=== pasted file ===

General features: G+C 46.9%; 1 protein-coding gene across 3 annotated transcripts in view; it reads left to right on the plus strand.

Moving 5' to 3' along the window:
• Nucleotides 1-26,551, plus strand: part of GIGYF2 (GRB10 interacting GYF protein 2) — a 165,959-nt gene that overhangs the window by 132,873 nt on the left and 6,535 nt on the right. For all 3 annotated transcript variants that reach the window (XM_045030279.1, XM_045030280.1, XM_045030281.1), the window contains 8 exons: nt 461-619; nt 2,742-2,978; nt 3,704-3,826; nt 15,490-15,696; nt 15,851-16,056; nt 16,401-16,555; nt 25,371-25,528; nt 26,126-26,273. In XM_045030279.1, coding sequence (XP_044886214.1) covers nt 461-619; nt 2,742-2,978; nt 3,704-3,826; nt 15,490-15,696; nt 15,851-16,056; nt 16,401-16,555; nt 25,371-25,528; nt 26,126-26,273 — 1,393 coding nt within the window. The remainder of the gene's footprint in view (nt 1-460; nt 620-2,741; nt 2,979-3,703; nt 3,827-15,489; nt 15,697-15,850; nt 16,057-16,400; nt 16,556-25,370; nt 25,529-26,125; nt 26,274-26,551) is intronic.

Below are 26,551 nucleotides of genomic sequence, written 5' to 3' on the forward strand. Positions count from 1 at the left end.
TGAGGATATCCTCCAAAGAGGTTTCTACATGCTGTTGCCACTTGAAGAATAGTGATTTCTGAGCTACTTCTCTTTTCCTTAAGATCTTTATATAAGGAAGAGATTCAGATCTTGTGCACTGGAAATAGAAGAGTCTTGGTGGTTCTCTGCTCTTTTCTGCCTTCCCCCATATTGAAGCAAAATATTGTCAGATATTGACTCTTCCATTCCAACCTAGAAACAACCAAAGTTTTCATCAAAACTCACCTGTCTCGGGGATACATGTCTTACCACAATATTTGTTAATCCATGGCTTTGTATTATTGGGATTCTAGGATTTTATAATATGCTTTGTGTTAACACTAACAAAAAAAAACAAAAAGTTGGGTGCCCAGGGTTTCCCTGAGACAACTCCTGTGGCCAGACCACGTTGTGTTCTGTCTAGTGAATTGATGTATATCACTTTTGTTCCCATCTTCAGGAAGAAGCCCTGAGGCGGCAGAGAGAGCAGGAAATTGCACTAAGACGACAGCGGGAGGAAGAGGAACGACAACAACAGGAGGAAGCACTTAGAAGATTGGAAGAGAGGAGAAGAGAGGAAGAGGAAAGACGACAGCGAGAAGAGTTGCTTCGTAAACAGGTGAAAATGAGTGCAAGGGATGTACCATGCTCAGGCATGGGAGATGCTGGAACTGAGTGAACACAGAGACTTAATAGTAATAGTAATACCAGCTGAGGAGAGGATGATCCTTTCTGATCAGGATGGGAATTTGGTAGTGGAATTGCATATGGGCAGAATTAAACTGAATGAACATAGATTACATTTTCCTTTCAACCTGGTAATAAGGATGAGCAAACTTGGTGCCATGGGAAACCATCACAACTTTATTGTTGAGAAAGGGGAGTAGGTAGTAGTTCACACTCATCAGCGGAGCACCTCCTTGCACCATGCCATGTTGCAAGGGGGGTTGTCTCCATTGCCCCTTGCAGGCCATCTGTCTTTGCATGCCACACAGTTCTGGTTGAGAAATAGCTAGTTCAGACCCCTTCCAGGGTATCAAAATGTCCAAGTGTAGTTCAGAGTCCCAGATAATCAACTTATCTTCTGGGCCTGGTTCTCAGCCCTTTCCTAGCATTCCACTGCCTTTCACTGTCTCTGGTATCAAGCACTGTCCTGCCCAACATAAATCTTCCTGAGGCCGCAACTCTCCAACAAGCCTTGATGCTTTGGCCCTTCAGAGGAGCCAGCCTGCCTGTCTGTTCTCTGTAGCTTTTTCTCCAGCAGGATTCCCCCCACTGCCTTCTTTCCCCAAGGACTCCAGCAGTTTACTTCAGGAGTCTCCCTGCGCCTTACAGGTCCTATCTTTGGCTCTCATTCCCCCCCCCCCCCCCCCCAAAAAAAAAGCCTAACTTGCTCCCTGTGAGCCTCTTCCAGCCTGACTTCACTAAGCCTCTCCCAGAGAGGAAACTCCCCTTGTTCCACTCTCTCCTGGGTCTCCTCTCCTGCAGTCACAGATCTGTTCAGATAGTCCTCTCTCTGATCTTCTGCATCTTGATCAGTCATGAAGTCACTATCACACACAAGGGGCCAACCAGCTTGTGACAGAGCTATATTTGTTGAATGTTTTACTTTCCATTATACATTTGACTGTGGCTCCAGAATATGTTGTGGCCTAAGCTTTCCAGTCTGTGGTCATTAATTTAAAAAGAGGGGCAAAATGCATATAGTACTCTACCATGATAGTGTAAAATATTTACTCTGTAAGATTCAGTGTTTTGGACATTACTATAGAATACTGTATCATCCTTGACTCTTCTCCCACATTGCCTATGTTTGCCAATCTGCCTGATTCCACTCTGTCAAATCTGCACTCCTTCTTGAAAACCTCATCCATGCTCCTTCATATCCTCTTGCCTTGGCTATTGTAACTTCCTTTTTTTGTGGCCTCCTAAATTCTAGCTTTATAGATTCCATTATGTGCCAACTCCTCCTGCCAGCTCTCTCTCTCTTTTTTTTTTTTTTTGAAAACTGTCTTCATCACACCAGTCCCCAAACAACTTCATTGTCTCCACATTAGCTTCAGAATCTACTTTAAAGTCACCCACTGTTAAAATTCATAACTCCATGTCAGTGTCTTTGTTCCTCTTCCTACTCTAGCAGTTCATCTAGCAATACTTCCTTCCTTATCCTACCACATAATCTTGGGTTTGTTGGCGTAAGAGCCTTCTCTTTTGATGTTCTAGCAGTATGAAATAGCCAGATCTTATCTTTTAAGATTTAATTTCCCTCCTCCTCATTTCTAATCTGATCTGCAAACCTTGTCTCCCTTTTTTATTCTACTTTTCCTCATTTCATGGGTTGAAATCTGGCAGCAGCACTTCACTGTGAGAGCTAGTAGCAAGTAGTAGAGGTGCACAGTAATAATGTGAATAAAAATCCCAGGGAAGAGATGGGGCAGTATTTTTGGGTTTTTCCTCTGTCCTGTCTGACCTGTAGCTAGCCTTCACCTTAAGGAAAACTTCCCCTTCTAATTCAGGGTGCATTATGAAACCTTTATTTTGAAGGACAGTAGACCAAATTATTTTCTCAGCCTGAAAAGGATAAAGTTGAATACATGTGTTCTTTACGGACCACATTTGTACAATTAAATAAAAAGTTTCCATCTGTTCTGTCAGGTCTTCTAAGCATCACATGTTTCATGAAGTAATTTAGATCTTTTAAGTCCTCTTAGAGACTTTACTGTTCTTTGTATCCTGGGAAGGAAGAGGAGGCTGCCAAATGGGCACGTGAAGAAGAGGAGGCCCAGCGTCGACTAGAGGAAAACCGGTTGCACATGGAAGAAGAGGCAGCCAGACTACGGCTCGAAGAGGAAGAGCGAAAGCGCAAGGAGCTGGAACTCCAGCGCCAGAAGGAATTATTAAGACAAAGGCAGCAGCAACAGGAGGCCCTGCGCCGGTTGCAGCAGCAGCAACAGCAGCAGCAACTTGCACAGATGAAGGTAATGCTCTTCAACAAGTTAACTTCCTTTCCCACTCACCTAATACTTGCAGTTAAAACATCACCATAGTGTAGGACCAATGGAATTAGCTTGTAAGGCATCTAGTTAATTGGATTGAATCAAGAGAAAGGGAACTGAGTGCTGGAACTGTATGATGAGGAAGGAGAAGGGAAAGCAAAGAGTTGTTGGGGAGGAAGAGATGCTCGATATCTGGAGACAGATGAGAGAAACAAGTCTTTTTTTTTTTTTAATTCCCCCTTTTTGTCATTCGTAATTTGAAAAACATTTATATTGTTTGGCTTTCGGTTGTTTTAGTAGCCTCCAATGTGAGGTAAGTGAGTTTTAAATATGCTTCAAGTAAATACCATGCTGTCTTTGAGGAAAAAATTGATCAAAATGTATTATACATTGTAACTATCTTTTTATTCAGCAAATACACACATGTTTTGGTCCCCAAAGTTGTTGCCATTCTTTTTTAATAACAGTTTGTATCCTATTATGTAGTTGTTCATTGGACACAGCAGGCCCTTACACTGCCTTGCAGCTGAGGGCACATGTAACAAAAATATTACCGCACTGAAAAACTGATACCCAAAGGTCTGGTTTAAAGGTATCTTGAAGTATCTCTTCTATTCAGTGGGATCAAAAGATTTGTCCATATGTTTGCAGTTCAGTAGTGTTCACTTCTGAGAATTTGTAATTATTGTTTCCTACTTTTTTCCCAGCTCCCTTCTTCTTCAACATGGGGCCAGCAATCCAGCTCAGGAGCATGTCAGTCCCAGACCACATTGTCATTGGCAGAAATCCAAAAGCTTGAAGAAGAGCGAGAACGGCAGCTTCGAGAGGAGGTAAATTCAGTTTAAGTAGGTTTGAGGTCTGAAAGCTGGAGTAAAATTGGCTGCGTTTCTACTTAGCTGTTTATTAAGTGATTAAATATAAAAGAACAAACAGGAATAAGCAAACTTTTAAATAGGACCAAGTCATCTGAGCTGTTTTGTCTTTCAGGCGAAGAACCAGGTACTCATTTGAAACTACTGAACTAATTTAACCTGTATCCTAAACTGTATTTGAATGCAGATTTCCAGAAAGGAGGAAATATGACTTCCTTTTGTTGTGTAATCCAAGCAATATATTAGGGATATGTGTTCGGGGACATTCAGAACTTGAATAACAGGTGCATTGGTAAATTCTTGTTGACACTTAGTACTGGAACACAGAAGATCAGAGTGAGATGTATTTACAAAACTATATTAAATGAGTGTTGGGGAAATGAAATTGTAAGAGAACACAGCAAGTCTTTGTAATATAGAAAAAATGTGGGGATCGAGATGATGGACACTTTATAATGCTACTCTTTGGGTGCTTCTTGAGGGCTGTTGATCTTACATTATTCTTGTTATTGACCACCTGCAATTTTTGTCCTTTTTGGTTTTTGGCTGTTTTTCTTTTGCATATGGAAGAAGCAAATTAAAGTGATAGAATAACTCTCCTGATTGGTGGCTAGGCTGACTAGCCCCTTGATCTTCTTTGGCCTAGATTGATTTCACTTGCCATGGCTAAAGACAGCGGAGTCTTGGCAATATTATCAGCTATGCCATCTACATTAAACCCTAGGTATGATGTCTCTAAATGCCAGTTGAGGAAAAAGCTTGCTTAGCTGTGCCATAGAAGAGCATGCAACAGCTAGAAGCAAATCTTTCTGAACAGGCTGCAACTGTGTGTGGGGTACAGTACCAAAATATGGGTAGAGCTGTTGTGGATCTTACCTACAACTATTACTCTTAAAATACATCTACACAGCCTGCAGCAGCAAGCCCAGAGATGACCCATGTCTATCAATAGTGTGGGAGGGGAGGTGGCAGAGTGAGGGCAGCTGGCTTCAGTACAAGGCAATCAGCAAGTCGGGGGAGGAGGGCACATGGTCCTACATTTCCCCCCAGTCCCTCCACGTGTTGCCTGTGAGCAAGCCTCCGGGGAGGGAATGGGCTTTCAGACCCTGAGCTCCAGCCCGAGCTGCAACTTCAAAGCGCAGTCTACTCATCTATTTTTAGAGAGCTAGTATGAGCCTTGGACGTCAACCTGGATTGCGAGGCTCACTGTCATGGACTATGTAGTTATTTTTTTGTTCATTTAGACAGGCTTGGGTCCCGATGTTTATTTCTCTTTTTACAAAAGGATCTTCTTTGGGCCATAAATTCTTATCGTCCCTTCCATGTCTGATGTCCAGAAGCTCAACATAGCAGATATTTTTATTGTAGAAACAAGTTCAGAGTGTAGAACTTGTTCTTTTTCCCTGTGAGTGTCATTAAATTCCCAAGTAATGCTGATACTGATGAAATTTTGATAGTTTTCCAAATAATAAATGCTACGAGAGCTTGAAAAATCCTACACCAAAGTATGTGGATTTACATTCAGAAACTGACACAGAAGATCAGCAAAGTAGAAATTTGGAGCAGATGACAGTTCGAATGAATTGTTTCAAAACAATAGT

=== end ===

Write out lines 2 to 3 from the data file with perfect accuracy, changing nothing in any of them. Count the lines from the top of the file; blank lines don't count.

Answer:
Moving 5' to 3' along the window:
• Nucleotides 1-26,551, plus strand: part of GIGYF2 (GRB10 interacting GYF protein 2) — a 165,959-nt gene that overhangs the window by 132,873 nt on the left and 6,535 nt on the right. For all 3 annotated transcript variants that reach the window (XM_045030279.1, XM_045030280.1, XM_045030281.1), the window contains 8 exons: nt 461-619; nt 2,742-2,978; nt 3,704-3,826; nt 15,490-15,696; nt 15,851-16,056; nt 16,401-16,555; nt 25,371-25,528; nt 26,126-26,273. In XM_045030279.1, coding sequence (XP_044886214.1) covers nt 461-619; nt 2,742-2,978; nt 3,704-3,826; nt 15,490-15,696; nt 15,851-16,056; nt 16,401-16,555; nt 25,371-25,528; nt 26,126-26,273 — 1,393 coding nt within the window. The remainder of the gene's footprint in view (nt 1-460; nt 620-2,741; nt 2,979-3,703; nt 3,827-15,489; nt 15,697-15,850; nt 16,057-16,400; nt 16,556-25,370; nt 25,529-26,125; nt 26,274-26,551) is intronic.